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Jason and Julie (Adam Scott and Jennifer Westfeldt) are single thirty-something Manhattanites. They’ve been best friends since college, they live in the same building, trust each other implicitly â and aren’t remotely attracted to each other.
As the film opens, they meet at a chic downtown restaurant for a dinner with their closest friends, two married couples: Leslie and Alex (Maya Rudolph and Chris O’ Dowd), funny and frank — and Ben and Missy (Jon Hamm and Kristen Wiig), such a sexy pair that they are in fact having a quickie in the restaurant bathroom when Julie and Jason arrive.
Jason notices the behavior of some unruly children being seated at the table next to them â and he and Julie riff on how inappropriate it is to bring kids to such a sophisticated place. But their comic rant is cut short when Leslie suddenly blurts out that she’s pregnant.
Mortified, Julie and Jason turn on a dime and congratulate their friends wholeheartedly – and earnestly: Â it’s the first of their close friends to take the plunge. Leslie and Alex reassure them that they would never bring their kids to a fancy restaurant â they’re gonna be cool parents, and nothing is going to change.
Fast forward to four years later â andÂ everythingÂ has changed.
Leslie and Alex have two kids, Missy and Ben have a newbornÂ â and Jason and Julie, still single and childless,Â find themselves taking a long expensiveÂ cab ride to Alex and Leslieâs apartment in Brooklyn â on Jasonâs birthday.Â They have brought the wine, the food, the cake, Julie has brought the only birthday gift for Jason â and when they arrive, the mood is not remotely festive. Their friends are sniping at each other, harried and utterly consumed by the demands of parenting.
On their way home from what proves to be a funny, entirely chaotic and thoroughlyÂ unsatisfying birthday celebration, Julie and Jason end up in a bar, wondering whatâs happened to their friends â who now seem overwhelmed, exhausted, angry, humorless Â â altogether unfamiliar.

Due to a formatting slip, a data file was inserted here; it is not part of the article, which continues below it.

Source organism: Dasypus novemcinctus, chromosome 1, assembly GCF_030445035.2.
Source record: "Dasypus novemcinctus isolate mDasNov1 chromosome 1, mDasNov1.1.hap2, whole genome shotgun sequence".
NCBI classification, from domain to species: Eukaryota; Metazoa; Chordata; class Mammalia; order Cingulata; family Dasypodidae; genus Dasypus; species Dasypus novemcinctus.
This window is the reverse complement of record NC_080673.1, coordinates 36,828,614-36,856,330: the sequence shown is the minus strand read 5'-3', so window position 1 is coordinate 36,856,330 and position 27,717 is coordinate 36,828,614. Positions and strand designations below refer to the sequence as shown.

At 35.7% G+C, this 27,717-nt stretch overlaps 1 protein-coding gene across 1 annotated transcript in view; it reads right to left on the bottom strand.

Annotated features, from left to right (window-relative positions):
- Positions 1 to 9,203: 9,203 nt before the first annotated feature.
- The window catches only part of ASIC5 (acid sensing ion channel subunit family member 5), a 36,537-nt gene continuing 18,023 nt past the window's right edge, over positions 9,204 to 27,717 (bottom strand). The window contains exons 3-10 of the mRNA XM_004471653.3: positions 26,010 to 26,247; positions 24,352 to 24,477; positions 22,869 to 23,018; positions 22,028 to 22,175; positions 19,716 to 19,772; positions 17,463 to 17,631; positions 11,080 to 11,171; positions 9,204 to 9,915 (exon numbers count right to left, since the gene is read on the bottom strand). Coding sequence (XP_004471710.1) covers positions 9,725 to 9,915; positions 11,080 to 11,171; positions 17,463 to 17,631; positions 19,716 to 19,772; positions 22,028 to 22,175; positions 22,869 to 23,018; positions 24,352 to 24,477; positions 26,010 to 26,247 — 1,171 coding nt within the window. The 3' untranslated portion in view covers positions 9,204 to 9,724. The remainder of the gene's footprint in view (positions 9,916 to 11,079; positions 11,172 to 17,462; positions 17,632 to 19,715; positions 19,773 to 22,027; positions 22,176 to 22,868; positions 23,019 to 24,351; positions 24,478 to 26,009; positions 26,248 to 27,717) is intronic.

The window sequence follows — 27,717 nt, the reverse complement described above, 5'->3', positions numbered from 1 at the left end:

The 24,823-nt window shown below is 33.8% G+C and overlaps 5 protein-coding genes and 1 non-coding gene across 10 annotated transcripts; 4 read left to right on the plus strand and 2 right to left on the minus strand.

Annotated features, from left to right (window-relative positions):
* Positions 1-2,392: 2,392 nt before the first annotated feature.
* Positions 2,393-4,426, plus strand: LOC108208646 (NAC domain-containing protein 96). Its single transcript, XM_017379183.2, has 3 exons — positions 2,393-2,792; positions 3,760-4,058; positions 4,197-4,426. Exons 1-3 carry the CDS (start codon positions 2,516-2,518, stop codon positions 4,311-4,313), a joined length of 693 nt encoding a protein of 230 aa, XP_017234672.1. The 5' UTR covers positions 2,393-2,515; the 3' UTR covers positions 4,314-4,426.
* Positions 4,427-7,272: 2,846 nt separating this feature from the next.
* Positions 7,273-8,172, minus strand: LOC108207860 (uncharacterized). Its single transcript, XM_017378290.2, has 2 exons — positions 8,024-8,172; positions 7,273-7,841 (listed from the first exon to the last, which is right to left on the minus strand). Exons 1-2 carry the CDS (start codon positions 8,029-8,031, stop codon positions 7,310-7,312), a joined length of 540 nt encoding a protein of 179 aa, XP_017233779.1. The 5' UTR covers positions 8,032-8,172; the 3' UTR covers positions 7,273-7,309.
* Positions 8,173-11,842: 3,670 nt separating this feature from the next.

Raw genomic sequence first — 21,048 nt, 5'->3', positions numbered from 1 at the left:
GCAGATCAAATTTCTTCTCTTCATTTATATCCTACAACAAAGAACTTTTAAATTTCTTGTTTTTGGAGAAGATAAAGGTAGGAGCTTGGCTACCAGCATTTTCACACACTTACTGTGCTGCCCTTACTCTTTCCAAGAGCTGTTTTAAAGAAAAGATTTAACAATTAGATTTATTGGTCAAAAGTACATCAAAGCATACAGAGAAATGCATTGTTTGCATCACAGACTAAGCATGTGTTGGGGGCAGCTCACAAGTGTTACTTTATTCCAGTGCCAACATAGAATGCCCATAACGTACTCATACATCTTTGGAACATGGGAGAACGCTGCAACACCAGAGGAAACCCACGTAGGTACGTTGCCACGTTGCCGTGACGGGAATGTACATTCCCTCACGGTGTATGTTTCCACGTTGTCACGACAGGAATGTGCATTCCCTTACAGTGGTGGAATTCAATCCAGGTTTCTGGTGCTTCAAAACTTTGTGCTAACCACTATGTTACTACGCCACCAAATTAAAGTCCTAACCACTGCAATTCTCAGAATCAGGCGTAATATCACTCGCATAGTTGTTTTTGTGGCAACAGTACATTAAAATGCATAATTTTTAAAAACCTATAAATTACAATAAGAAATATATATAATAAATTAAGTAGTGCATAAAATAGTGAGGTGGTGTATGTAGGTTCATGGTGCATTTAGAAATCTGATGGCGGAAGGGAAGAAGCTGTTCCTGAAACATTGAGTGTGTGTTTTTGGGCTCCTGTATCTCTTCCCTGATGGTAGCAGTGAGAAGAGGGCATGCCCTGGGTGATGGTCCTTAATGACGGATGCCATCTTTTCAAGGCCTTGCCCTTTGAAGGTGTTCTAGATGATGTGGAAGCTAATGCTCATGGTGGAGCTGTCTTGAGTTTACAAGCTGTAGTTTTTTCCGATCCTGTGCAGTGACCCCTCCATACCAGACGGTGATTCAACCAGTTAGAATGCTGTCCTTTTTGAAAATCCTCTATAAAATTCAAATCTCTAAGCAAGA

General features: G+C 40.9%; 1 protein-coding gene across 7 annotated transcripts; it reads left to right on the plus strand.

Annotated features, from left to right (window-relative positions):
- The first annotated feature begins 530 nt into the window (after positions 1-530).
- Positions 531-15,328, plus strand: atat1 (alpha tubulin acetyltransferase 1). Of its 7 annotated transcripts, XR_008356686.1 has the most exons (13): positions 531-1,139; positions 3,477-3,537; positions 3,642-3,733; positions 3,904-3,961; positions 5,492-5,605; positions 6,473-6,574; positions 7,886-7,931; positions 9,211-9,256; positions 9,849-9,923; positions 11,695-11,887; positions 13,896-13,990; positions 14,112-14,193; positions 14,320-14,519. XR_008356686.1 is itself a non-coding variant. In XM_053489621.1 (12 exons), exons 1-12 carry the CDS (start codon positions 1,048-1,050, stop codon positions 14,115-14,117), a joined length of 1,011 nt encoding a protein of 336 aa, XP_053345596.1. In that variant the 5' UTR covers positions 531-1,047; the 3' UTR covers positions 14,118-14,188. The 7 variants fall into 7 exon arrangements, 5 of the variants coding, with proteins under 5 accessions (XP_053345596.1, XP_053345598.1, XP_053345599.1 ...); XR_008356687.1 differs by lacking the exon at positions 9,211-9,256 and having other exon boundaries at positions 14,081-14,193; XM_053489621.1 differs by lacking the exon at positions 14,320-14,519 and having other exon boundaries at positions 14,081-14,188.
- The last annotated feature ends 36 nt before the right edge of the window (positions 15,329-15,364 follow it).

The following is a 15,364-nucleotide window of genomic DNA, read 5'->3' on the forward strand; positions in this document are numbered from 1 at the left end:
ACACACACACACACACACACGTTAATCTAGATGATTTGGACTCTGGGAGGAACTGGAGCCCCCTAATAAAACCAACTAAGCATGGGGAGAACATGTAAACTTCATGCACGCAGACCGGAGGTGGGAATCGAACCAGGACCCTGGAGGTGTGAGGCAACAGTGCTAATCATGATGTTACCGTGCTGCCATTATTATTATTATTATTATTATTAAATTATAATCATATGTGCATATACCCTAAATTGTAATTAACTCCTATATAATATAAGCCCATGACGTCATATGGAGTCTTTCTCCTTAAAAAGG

Is this what happens when you have kids?Â Julie and Jason riff on whether you can maintainÂ true romance in your life â and also have children. Jason offhandedly suggests that maybe they should have a kidÂ togetherÂ and beat the system â be with their kid half the time, and pursue unfettered, uncomplicated romance the other half.
Itâs a funny joke… or is it?
Julie and Jason have their baby â Joe â and all is well. They are the most competent, functional, loving pair of unmarried, unattached parents one could hope to see (much to their friends’ chagrin), and they both start to date. Jason meets Maryjane (Megan Fox), a lithe Broadway dancer who is Jasonâs physical ideal and Leslie introduces Julie to Kurt (Edward Burns), dashing, tall, impossibly kindÂ â and recently divorced, with two kids of his own.
Have Julie and Jason beat the system?
Nothing proves as simple as they’d hoped. Their friends â who can’t help feeling they are part of the system Julie and Jason have set out to “beat” â are threatened by their friends’Â choice and how well it seems to be working. And Julie, even as she gets more and more deeply involved with Kurt, finds herself falling hard for Jason â despite the fact that she’s thought of him as a brother for nearly two decades.
Having kids proves to be the crucible through which all of these friendsâ lives are forever changed â in sweeping and surprising ways. There is great comedy and enormous feeling in this story about discovering the love of your life in the way you were least expecting.
âFriends With Kidsâ is set for major release in cinemas around the USA on March 9.